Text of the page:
British Shorthair Breed ProfileBy vetsadmin | September 10, 2019
Every now and then, we like to profile some of the fantastic pet’s that our vets get to go out and treat in their homes. This week’s breed profile is on the British Shorthair Cat, a unique domesticated breed that we at Vets on Call think are extremely cute.
As a medium-sized cat, the British Shorthair comes in numerous colours, colour mixes and will have a range of eye colours too.
The British Shorthair was bred by the world’s first professional cat breeder, Harrison Weir. He took what was then stray street cats and, through an intensely selective breeding program, created what was first called the ‘British Blue’ in the mid 19th Century. The name later changed to the British Shorthair because of the range of colours they take on.
The breed was originally bred to keep rats and mice out of the barn and house and as such has a strong, muscular build with strong jaws. They quickly became very popular within the British population and their numbers soon swelled amongst people’s homes. Their numbers were heavily reduced following England’s entrance into the first and second world wars but their numbers quickly rebounded to regain their place as Britain’s most popular cat breed.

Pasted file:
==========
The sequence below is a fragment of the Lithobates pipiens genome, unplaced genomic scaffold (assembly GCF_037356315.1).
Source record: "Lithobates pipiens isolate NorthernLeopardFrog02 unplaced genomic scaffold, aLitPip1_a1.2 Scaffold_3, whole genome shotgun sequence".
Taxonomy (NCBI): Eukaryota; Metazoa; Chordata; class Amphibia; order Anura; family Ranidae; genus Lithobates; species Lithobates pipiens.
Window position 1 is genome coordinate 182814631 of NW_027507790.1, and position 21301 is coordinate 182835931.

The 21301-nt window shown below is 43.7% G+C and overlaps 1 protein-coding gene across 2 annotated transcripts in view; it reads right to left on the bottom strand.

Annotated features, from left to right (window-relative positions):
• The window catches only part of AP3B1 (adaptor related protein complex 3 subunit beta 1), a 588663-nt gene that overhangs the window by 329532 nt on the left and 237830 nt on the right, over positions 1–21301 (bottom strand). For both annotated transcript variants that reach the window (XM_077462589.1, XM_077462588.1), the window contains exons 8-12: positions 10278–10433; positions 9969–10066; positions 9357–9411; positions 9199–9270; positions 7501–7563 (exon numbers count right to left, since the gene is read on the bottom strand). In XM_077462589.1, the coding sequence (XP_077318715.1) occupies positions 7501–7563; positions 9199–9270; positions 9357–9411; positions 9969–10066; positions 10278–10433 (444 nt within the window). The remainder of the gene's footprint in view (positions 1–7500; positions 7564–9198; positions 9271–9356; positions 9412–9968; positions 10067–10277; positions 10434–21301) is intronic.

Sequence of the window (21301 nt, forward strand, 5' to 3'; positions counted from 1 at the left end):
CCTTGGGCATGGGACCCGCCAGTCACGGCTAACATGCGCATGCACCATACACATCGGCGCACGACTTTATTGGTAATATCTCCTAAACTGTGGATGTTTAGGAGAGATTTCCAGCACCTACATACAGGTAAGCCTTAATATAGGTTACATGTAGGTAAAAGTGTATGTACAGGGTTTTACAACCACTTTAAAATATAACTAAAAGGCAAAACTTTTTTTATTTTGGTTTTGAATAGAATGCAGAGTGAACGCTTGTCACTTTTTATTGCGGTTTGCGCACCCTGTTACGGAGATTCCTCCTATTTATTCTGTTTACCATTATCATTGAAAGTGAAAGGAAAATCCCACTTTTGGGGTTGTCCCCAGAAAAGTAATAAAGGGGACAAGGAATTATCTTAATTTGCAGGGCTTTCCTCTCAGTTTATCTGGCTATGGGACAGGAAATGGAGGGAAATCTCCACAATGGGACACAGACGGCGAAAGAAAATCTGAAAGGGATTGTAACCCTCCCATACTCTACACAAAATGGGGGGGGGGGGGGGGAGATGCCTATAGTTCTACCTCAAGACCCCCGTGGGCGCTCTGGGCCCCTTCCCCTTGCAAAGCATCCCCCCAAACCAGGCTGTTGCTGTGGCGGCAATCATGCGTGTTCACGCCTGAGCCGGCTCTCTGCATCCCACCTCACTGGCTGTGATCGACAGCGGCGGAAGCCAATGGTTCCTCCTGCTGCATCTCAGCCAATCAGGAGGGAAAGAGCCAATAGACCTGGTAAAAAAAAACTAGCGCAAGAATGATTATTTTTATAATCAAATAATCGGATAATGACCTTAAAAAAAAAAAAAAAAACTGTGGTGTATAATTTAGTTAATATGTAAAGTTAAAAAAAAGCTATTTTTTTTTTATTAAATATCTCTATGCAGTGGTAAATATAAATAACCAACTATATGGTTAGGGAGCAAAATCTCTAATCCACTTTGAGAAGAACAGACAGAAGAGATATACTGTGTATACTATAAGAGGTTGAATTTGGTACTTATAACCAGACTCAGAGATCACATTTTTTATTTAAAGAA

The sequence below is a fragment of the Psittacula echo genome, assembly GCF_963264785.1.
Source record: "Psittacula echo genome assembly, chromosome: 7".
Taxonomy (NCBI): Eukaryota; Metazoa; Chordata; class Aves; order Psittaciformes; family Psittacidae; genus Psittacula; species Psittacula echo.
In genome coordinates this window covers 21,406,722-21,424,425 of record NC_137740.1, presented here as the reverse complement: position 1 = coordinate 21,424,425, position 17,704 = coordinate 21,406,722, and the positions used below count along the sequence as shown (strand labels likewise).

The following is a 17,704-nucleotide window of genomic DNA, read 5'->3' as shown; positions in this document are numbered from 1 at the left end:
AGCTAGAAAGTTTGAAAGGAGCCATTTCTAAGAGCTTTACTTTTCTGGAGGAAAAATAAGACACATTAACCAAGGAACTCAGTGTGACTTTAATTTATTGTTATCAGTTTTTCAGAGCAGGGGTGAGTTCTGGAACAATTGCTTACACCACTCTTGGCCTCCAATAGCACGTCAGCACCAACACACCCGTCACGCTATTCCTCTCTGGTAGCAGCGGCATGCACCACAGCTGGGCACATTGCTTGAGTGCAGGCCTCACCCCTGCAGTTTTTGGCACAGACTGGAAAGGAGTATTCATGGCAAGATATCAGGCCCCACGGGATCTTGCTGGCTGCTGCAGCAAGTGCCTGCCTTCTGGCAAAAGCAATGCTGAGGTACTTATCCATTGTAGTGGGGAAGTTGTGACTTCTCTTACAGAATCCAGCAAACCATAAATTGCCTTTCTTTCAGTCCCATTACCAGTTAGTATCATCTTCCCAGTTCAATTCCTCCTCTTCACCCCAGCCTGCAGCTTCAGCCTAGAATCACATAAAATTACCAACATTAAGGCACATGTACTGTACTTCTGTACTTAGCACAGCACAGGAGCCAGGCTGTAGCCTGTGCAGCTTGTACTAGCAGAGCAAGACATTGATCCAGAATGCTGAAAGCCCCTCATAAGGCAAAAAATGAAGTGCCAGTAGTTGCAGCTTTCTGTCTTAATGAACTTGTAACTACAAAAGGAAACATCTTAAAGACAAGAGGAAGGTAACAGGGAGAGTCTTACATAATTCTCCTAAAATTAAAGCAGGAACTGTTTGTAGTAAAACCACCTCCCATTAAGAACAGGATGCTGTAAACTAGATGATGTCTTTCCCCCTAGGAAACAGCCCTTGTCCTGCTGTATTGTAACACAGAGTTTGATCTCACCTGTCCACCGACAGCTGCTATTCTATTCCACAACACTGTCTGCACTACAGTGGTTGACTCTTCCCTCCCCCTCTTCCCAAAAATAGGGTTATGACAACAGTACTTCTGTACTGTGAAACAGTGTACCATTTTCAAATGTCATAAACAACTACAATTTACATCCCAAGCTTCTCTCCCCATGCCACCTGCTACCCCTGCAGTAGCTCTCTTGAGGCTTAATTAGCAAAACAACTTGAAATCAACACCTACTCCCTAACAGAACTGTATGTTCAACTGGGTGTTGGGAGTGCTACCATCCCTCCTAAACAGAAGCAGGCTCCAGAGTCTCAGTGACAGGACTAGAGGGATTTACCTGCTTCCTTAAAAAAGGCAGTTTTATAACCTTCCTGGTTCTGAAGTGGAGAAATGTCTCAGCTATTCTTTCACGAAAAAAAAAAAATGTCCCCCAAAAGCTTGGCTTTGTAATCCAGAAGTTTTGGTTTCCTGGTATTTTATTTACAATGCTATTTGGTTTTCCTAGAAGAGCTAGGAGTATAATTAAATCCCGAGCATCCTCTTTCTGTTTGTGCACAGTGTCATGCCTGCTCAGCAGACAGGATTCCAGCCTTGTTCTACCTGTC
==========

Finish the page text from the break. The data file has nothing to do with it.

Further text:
Despite their domestic popularity, their coats will still get much thicker during winter and they will shed significantly at different times of the year. Unfortunately, they do tend to shed and aren’t less allergenic, meaning that they’re not suitable for people with cat allergies.
A British Shorthair is a terrific addition to any family. They’re easy-going, affectionate and capable of attaching to and loving everyone in the family. They’re also independent and don’t require constant entertainment which also makes them a great companion for a single person.
While typically a robust and healthy breed they do have a tendency for some hereditary health issues, most notably the following:
- Hypertrophic Cardiomyopathy (HCM); a form of heart disease.
- Haemophilia B; a bleeding disorder diagnosed through DNA testing.
A pet is always a great addition to a household and will provide endless love and a tremendously fulfilling experience. Whilst the health conditions are rare, they’re important to keep in mind if you’re thinking of adding a British Shorthair to your home.